I’ve spent a fair amount of time in Europe the past two summers. I’m not that into the America/Europe comparisons, but there is one thing I always wonder about and I thought this would be a good time to ask, since we’re all in an international soshulist frame of mind with the World Cup and whatnot.
Why don’t Europeans use screens? They’ve got mosquitos and flies (at least the places I go, they do) and it’s warm enough at night that you need some kind of breeze but not so warm that you need A/C (again, at least the places I go). In short, it’s perfect weather for opening the window at night, provided you’ve got a screen. So why no screens? I don’t get it.
I would also ask why wingers never bring up this cultural shortcoming, but I think I already know the answer — real Murkins don’t need screens, they just fire up the central air or head for the air-conditioned comfort of the Applebee’s salad bar.
I seem to remember screens at a friend’s apartment in Vienna. It’s 7 or 8 years since I’ve been there though, so I’m not 100% certain.
Wingers never bring up this cultural shortcoming because they had no idea it existed, because Real Amurkins don’t go to Europe.
The places I’ve visited in Yurp had shockingly fewer flies and mosquitos, but then, I live in Georgia. Above the gnat line, though.
True, but the NRO crowd goes all the time, from what I can tell.
Pisa, for example, has almost as many mosquitos as Georgia, though not quite.
Which explains why all the wingers’ complaints about Europe are fiction.
Cause our skeeters and flies carry guns and knives.
@JGabriel: They have those cool roll-up screens there too.
Hmmm….I’ve never been to Vienna.
Wile E. Quixote
Because the high taxes, nationalized health care systems and other social welfare policies of the European countries make it too expensive for people to buy screens.
Jeebus, you have just touched on a long-dormant WTF? of mine. I have a particularly vivid memory of arriving at a hostel in Linx, Austria, checking into our stuffy muggy room, and opening the windows for some fresh air before leaving to find some dinner and wander around town. When my friend and I returned (umm, very tired and ready for sleep), we walked into a room covered with mosquitos. I live in Wisconsin now, and I still have never seen as many mosquitos packed into one room since.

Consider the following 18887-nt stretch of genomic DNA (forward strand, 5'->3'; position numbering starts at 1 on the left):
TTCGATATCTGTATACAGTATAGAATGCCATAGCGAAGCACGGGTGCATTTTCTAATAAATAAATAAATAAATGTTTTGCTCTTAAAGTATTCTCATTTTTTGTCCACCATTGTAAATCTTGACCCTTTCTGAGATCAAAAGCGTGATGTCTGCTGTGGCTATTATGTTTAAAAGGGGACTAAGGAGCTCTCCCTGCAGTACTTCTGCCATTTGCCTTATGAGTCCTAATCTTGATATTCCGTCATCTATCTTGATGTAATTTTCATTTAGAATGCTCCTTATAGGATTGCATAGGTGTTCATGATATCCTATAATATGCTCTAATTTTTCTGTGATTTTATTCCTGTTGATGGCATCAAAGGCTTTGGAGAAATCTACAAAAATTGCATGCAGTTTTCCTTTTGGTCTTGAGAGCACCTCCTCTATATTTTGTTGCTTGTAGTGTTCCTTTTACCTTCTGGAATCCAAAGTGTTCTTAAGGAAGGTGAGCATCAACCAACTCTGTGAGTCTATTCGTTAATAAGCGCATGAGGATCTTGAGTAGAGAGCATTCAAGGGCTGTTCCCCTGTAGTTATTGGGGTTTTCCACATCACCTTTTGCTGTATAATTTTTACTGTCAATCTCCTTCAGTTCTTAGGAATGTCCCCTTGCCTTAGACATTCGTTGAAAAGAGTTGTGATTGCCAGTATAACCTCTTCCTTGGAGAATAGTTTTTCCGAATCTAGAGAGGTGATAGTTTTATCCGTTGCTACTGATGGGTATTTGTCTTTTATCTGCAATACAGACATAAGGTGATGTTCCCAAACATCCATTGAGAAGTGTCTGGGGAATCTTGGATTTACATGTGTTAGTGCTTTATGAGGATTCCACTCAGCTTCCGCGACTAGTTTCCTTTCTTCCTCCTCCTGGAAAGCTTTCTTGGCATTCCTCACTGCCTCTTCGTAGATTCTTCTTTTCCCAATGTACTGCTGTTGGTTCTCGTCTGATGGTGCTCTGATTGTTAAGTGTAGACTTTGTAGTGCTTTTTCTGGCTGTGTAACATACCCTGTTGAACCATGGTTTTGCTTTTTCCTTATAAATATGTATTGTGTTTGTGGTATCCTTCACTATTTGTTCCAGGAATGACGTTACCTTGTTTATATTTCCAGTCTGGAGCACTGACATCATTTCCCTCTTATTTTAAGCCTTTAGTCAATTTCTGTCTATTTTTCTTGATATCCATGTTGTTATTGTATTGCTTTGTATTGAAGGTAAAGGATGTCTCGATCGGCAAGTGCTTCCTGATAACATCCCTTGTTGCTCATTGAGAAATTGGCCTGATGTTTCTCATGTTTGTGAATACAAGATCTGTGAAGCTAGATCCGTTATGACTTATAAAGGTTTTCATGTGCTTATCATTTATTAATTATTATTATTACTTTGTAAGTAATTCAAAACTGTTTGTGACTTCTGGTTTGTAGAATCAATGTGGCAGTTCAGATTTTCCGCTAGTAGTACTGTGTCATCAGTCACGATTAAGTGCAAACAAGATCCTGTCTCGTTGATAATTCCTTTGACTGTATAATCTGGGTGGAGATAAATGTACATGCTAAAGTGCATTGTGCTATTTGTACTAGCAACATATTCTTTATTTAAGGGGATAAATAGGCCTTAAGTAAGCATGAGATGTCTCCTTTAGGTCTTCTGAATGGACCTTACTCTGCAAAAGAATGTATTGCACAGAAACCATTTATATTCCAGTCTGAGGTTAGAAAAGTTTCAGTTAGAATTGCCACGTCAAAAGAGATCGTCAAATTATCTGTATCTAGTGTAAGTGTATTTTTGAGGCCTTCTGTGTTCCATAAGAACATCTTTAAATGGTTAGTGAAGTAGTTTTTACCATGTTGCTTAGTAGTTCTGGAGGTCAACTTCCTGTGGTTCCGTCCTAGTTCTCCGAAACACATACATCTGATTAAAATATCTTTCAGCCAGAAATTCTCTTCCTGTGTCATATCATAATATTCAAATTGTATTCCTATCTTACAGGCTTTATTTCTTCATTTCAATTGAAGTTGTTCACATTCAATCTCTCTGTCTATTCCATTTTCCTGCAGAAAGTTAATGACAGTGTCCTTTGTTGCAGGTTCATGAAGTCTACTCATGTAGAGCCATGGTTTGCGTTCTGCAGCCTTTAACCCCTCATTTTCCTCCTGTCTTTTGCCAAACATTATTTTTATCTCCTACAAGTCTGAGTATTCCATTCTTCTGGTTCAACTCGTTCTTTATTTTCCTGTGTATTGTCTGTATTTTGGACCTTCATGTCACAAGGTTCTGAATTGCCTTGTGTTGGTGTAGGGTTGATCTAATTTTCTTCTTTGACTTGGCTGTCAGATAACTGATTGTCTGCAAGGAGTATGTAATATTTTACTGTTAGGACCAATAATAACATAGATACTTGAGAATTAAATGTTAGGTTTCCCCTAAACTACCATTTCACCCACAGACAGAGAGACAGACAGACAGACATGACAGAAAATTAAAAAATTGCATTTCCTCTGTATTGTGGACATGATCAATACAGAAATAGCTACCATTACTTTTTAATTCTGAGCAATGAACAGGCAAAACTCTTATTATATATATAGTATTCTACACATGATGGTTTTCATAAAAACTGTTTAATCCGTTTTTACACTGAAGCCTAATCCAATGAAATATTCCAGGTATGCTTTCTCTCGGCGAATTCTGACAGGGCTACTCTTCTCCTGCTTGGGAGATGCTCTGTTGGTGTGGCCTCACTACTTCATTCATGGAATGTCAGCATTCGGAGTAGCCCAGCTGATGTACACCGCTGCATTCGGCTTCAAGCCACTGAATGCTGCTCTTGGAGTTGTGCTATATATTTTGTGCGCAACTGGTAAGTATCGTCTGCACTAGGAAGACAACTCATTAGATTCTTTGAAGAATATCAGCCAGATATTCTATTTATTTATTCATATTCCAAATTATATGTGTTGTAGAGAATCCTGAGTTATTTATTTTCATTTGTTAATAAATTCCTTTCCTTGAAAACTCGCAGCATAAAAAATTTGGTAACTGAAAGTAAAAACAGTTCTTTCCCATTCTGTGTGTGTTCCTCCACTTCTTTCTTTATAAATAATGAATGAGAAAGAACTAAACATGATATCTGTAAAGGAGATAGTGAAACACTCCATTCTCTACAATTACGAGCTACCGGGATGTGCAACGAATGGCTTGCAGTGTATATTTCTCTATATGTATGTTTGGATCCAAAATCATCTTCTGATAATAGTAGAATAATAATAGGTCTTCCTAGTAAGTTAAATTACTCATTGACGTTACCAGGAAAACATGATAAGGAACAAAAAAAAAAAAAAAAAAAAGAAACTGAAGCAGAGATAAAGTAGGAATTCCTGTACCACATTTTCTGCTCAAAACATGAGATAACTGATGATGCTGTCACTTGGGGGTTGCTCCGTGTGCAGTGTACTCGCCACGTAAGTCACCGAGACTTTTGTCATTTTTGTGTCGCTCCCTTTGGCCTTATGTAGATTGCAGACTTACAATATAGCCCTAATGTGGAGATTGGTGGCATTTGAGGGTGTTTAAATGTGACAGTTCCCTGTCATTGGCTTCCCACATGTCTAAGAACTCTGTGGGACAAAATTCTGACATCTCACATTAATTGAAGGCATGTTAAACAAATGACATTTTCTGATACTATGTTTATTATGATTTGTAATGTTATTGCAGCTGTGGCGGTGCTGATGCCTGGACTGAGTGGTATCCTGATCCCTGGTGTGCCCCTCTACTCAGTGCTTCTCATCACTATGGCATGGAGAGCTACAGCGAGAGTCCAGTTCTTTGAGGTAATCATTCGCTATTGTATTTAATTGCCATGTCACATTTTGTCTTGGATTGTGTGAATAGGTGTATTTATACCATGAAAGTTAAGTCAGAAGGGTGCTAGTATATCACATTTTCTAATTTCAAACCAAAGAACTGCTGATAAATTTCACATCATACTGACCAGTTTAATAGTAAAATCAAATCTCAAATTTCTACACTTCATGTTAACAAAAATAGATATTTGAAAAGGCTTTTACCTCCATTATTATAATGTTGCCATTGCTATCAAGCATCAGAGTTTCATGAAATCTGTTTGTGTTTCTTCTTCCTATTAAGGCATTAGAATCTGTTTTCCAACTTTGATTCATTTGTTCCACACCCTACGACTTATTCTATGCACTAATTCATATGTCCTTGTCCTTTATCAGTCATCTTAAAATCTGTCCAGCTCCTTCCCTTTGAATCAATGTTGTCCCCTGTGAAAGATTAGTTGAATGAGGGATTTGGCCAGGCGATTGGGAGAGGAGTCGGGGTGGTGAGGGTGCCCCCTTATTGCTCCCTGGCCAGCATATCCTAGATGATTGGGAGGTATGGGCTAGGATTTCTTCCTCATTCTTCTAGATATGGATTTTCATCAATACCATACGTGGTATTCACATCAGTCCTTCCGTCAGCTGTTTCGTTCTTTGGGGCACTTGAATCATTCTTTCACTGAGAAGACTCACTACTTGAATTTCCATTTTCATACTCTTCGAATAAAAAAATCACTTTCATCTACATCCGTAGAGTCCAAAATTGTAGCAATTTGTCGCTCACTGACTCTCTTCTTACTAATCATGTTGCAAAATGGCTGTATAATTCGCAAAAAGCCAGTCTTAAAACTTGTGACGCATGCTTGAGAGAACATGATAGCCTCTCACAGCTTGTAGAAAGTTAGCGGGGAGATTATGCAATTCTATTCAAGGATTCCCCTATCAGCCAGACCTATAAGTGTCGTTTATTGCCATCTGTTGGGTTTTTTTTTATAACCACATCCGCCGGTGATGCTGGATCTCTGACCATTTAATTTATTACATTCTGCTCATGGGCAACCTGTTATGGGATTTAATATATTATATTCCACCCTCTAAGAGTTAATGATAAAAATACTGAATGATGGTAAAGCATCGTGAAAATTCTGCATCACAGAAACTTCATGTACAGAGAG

I spent a few hours trying to kill as many as I could and still woke up with hundreds of puffy bite marks. Ever since then, I’ve been wondering how it’s possible that noone has successfully marketed window screens in Europe. (Maybe Yurpeens are immune to mosquito bites??)
@Wile E. Quixote:
Wile E. Quixote
Here’s another one for you: When I lived in Germany it was cheaper for me to take a cab than it was for me to do so in Seattle. And the German cabs I rode in were nice and clean, usually late model Mercedes, BMWs or Audis. Compare and contrast this to Seattle where the cabs are filthy, expensive and pieces of shit, this despite high European taxes on automobiles and fuel.
They have many fewer bugs, and screens don’t let nearly as much air in.
And yes, I am sure about both of these things.
Amen. Client put me in a golf resort in suburban Rome. Broiling hot and a hojillion mosquitos. And this was not a cheap place.
This. Winger complaints about Europe are based on garbled second and third hand reports, frequently from people who visited Europe during or shortly after WWII. You can’t expect them to be sensible, coherent, or relevant.
Are you suggesting that there is a winger complaint that is sensible, coherent or relevant? Or were you engaging in hyperbolic redundancy?
@Wile E. Quixote: